Friday, May 14, 2004

Finally, He Says Something With Which I Can Agree

'All great teachers are outlaws.'
--former Secretary of Education William Bennett

In fact, I would add, that's pretty well true of high achievers in just about every area of human pursuit you might imagine. Think about every genius you know--and come on, we all know at least a handful of minor geniuses--and ask yourself if they're not really rebels and outlaws by their very nature. But through that rule-breaking, path-blazing, egg-cracking activity they create something new, and perhaps useful, interesting and challenging as well.

At the same time, an innate refusal to blindly conform to the norms of groups--another hallmark of the strong creative personality--can come in handy in certain situations. A story in today's Times delves into the issue of the psychology behind the three brave Army soldiers (one of whose official complaints touched off the military's investigation) who refused to be pressured by the mob mentality of the Abu Ghraib prison and join in the torture and humiliation of detainees. They are the inspiring heroes of this otherwise tawdry saga, and the half-full glass on which I hope we might begin focusing just a bit. The Times rightly understands that their bravery provides some deep and abiding lessons for the rest of us.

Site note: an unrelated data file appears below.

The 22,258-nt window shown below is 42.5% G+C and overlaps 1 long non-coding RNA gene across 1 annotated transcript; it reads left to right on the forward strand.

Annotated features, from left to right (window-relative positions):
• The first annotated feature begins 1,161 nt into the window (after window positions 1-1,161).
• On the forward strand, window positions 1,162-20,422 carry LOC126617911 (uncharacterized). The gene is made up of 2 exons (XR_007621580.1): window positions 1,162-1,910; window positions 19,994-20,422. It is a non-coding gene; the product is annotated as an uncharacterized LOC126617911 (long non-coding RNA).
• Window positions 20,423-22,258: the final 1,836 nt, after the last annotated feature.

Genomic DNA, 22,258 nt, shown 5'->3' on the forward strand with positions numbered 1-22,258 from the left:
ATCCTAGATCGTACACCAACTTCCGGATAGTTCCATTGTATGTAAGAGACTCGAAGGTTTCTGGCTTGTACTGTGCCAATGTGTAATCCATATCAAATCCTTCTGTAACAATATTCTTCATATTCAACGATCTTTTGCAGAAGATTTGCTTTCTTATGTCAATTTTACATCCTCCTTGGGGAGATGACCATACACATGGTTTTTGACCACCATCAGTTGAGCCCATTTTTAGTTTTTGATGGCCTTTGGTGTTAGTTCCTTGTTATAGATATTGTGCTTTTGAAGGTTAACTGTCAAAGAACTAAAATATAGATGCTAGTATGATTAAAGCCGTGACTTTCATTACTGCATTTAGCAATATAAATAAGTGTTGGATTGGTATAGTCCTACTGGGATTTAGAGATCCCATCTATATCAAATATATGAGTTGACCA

And for parents, it immediately summons the question: are we somehow providing our kids, through our own example and in the things we say, with the psychic tools and inner resources they would need to do the right thing in similarly difficult circumstances. We can only hope so. But then, there's no time like the present in which to begin.


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